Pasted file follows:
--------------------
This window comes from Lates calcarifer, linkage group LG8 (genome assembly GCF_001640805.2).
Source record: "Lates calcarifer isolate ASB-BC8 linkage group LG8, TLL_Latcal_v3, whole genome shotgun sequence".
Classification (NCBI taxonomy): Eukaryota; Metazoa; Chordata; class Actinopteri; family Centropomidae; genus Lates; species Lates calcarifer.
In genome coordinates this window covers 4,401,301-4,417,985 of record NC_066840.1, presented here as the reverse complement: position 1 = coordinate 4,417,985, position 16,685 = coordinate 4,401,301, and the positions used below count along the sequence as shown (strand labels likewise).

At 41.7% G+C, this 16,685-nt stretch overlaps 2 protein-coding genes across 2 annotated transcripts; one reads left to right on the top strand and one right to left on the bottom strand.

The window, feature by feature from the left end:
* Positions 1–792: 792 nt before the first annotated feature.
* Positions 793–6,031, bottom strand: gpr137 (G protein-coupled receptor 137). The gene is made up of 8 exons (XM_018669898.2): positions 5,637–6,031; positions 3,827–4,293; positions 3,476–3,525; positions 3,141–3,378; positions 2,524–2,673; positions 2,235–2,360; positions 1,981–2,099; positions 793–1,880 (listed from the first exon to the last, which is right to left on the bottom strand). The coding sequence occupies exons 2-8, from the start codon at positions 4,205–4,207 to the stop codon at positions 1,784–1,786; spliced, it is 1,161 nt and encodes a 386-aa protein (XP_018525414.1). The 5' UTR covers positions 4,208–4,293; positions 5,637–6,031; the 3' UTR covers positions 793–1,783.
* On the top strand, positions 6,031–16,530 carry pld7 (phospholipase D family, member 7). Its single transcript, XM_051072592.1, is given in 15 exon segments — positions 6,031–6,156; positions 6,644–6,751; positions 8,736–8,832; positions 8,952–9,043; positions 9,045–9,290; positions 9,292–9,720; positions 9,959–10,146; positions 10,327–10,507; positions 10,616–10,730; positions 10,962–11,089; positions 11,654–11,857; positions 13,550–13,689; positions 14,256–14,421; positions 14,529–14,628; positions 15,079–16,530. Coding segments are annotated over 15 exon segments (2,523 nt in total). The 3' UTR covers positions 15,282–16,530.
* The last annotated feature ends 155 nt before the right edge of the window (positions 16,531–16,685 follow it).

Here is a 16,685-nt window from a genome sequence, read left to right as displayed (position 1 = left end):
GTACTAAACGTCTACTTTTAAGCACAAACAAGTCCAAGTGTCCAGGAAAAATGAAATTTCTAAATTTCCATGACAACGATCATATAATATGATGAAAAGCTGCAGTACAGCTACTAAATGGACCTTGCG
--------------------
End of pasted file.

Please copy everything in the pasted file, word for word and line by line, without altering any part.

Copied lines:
This window comes from Lates calcarifer, linkage group LG8 (genome assembly GCF_001640805.2).
Source record: "Lates calcarifer isolate ASB-BC8 linkage group LG8, TLL_Latcal_v3, whole genome shotgun sequence".
Classification (NCBI taxonomy): Eukaryota; Metazoa; Chordata; class Actinopteri; family Centropomidae; genus Lates; species Lates calcarifer.
In genome coordinates this window covers 4,401,301-4,417,985 of record NC_066840.1, presented here as the reverse complement: position 1 = coordinate 4,417,985, position 16,685 = coordinate 4,401,301, and the positions used below count along the sequence as shown (strand labels likewise).

At 41.7% G+C, this 16,685-nt stretch overlaps 2 protein-coding genes across 2 annotated transcripts; one reads left to right on the top strand and one right to left on the bottom strand.

The window, feature by feature from the left end:
* Positions 1–792: 792 nt before the first annotated feature.
* Positions 793–6,031, bottom strand: gpr137 (G protein-coupled receptor 137). The gene is made up of 8 exons (XM_018669898.2): positions 5,637–6,031; positions 3,827–4,293; positions 3,476–3,525; positions 3,141–3,378; positions 2,524–2,673; positions 2,235–2,360; positions 1,981–2,099; positions 793–1,880 (listed from the first exon to the last, which is right to left on the bottom strand). The coding sequence occupies exons 2-8, from the start codon at positions 4,205–4,207 to the stop codon at positions 1,784–1,786; spliced, it is 1,161 nt and encodes a 386-aa protein (XP_018525414.1). The 5' UTR covers positions 4,208–4,293; positions 5,637–6,031; the 3' UTR covers positions 793–1,783.
* On the top strand, positions 6,031–16,530 carry pld7 (phospholipase D family, member 7). Its single transcript, XM_051072592.1, is given in 15 exon segments — positions 6,031–6,156; positions 6,644–6,751; positions 8,736–8,832; positions 8,952–9,043; positions 9,045–9,290; positions 9,292–9,720; positions 9,959–10,146; positions 10,327–10,507; positions 10,616–10,730; positions 10,962–11,089; positions 11,654–11,857; positions 13,550–13,689; positions 14,256–14,421; positions 14,529–14,628; positions 15,079–16,530. Coding segments are annotated over 15 exon segments (2,523 nt in total). The 3' UTR covers positions 15,282–16,530.
* The last annotated feature ends 155 nt before the right edge of the window (positions 16,531–16,685 follow it).

Here is a 16,685-nt window from a genome sequence, read left to right as displayed (position 1 = left end):
GTACTAAACGTCTACTTTTAAGCACAAACAAGTCCAAGTGTCCAGGAAAAATGAAATTTCTAAATTTCCATGACAACGATCATATAATATGATGAAAAGCTGCAGTACAGCTACTAAATGGACCTTGCG